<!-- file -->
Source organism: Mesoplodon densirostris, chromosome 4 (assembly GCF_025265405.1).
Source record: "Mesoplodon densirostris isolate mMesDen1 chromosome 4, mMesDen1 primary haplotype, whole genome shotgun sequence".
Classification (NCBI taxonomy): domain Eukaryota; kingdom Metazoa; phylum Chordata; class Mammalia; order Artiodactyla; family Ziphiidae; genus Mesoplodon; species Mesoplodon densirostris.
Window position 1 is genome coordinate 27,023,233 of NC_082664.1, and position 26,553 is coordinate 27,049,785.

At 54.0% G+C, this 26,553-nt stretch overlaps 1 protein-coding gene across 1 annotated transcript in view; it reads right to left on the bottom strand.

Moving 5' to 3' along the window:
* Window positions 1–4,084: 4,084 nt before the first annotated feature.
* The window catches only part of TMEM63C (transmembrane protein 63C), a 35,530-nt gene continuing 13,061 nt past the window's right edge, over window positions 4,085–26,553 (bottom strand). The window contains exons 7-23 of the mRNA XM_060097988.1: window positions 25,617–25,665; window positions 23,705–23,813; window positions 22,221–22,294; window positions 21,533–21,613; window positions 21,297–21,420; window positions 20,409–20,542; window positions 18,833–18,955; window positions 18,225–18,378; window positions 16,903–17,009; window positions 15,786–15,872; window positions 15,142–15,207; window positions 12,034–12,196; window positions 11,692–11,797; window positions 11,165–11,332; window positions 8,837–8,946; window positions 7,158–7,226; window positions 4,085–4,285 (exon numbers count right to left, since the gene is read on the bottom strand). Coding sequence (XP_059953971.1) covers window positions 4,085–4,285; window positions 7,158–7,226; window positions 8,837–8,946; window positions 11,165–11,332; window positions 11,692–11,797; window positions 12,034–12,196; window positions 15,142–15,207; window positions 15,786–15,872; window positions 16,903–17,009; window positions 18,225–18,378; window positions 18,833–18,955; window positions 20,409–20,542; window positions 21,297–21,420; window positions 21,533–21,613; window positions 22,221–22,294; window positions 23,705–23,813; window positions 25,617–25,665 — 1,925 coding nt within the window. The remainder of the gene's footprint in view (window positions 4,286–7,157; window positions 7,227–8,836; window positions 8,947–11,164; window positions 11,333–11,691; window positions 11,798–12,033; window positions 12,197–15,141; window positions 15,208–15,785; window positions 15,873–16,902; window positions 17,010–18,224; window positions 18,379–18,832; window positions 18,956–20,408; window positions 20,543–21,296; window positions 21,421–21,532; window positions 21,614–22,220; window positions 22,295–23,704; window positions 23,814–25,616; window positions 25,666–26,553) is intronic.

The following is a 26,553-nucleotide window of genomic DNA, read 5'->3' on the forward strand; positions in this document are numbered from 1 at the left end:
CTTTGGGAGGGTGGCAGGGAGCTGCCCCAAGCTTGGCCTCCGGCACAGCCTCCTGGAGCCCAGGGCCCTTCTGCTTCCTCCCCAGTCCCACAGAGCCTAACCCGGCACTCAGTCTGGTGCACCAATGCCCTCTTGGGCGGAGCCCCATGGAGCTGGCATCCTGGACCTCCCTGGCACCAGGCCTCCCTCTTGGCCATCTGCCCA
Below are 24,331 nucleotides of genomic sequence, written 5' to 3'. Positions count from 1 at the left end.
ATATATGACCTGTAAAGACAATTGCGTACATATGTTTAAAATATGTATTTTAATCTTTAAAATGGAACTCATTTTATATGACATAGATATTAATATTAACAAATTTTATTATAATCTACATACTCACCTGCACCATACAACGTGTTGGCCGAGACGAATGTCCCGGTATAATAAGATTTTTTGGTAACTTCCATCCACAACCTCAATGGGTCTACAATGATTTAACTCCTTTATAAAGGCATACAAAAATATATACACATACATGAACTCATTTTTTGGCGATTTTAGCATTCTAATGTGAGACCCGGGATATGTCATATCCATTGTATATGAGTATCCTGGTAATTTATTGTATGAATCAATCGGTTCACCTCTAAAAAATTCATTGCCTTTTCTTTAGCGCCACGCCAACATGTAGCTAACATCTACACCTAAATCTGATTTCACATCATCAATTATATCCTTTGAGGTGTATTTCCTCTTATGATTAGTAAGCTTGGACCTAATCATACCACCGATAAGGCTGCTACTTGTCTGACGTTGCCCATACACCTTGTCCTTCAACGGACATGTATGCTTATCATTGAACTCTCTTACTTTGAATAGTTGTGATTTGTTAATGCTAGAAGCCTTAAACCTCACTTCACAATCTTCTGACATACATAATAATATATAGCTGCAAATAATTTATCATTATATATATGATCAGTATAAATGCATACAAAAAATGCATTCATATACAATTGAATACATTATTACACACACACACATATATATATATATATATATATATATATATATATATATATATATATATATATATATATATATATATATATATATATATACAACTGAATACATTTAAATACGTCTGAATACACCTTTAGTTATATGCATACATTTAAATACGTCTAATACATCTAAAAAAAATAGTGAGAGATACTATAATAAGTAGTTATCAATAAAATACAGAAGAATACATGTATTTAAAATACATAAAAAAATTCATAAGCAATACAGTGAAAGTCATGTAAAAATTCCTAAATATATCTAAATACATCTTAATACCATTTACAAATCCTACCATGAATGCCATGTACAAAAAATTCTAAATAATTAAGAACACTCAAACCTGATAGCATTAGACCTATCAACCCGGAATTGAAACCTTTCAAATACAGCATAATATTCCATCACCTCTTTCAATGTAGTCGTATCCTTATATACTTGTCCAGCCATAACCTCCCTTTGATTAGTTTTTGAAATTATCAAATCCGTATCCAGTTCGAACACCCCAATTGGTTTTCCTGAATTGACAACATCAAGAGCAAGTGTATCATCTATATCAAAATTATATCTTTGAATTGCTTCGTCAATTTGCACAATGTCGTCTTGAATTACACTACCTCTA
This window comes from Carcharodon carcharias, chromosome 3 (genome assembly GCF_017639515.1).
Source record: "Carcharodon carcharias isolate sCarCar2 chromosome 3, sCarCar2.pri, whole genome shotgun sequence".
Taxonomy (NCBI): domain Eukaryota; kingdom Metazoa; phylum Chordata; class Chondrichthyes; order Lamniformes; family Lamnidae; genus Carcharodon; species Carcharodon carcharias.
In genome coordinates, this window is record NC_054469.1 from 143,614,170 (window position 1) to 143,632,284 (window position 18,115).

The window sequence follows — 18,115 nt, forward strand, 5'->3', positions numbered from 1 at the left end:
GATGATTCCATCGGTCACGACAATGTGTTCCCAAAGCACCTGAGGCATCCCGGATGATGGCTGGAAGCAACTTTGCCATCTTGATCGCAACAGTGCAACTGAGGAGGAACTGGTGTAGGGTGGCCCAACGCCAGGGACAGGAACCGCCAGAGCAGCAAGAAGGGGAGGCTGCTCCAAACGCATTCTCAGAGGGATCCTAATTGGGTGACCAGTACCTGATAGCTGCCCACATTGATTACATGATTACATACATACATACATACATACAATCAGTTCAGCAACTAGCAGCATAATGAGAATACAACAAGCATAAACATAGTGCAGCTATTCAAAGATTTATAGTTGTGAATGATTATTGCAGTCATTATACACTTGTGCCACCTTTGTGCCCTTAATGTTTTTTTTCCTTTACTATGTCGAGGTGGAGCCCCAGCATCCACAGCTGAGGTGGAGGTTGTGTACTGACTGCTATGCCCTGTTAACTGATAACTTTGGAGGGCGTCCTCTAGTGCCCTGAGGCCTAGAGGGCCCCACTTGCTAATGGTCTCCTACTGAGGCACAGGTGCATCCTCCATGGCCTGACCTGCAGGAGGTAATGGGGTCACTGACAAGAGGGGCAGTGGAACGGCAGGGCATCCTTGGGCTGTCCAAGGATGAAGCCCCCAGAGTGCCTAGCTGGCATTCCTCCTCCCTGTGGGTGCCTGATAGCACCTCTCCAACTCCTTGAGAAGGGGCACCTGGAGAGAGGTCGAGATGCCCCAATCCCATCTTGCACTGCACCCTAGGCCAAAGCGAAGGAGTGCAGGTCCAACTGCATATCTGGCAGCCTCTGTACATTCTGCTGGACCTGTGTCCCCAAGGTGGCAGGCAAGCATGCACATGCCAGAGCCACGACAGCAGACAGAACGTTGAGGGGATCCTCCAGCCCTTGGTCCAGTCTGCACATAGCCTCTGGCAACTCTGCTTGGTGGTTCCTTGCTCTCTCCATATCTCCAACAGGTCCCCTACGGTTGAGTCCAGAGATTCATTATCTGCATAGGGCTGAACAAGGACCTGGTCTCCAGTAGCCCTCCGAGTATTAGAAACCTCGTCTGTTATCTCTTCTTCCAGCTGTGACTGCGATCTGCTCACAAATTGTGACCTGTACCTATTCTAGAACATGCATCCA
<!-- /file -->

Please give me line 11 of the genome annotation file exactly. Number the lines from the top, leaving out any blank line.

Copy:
Below are 24,331 nucleotides of genomic sequence, written 5' to 3'. Positions count from 1 at the left end.